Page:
For the first time, a Tlingit name for a peak in Juneau will be included in the Geographic Names Information System or GNIS. This makes it possible for that name to be printed on federal maps and publications. Getting the indigenous name for a Juneau peak officially recognized actually began as an attempt to give the point a Western moniker.
To Lance Twitchell, the point east of Thunder Mountain has always been called Tlaxsatanjín.
“From the Tlingit prospective, nothing has really changed,” he says.
He’s the assistant professor of Native languages at the University of Alaska Southeast. In Tlingit, Tlaxsatanjín means “idle hands” or “hands at rest.” If you looked at a topographic map, the peak had been nameless.
“I think you’d see Heintzleman Ridge is what would be there. And that’s it,” he says.
Twitchell wasn’t the only one who proposed a name for the peak to the Alaska Historical Commission. It almost became Mount Scribner, after the late Jon Scribner. He was a longtime Department of Transportation official in Southeast who died in 2005 in a hiking accident.
“He had sort of uncommon passion for the land here. For the people here,” says Mandy Mallott, Jon Scribner’s daughter. She’s non-Native.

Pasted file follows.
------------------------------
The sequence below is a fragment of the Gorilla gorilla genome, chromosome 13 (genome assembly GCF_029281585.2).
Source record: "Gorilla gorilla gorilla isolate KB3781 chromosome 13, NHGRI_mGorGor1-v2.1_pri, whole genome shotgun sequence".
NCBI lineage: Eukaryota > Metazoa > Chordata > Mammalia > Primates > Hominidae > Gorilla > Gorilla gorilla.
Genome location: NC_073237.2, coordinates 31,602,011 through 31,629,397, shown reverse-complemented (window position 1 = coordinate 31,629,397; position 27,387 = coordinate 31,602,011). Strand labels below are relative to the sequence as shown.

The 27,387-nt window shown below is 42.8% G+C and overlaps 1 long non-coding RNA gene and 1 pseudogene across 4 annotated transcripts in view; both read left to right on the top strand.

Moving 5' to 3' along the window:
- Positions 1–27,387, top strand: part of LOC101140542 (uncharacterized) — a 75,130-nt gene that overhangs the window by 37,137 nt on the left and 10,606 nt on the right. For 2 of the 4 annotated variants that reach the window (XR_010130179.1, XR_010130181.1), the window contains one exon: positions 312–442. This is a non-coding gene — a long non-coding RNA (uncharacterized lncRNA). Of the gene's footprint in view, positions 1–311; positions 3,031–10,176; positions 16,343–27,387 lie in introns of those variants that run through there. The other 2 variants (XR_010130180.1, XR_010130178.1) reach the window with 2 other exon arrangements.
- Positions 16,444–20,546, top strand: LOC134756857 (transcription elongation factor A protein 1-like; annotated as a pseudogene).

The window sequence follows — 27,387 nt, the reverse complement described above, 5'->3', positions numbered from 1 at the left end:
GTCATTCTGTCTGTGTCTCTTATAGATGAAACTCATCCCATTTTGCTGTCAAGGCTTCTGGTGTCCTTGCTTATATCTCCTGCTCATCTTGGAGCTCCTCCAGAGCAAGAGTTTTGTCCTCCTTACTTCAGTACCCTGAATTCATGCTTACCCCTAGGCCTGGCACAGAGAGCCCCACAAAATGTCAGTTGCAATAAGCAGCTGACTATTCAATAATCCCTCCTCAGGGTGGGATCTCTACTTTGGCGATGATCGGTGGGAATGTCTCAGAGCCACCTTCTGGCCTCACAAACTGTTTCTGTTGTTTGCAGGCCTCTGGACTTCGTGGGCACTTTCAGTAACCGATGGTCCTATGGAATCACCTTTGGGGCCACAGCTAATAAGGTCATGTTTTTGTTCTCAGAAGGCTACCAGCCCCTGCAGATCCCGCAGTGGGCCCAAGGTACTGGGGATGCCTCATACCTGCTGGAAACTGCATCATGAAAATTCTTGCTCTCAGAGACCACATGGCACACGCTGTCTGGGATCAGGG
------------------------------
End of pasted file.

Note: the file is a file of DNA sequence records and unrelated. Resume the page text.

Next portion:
“But I was adopted into the Kwaashk’i Kwaan clan out of Yakutat. And I was given a Native name, Ach Kwei,” she says.
Friends of the late Scribner submitted a proposal in 2013 to have the peak named in his honor. The commission approved it, unaware of its Tlingit name. That proposal was then sent to the U.S. Board of Geographic names, which also conducts a review.
The U.S. Board of Geographic Names added it to their list of things they would consider. But it didn’t take action. Then a proposal was submitted by Lance Twitchell. He says it wasn’t necessarily a counterproposal.
“It had nothing to do with the individual. It just has do with sort of reaching a capacity of saying, we can’t just keep naming stuff for people when these things already have names,” Twitchell says.
After Mallott found out about the peak’s indigenous name, she and her father’s colleagues withdrew their proposal.
“When we heard about the other proposal, absolutely very quickly did we decide that that was the name of that mountain,” Mallott says.
Mallott says she’s interested in seeing Native names being restored to the entire region. She believes her father would want that, too.
“His spirit would have been right there with us and that is to restore indigenous place names of this whole region. It’s not just this one peak,” she says.
Lance Twitchell says he hopes people will learn the Native names for these landmarks.
“So when they see that and they drive by that mountain, they can drive by and say ‘Tlaxsatanjín.’ And just look at it and think that’s what it’s been called for well over 500 years,” he says.
Tlaxsatanjín will be on federal maps starting next month.
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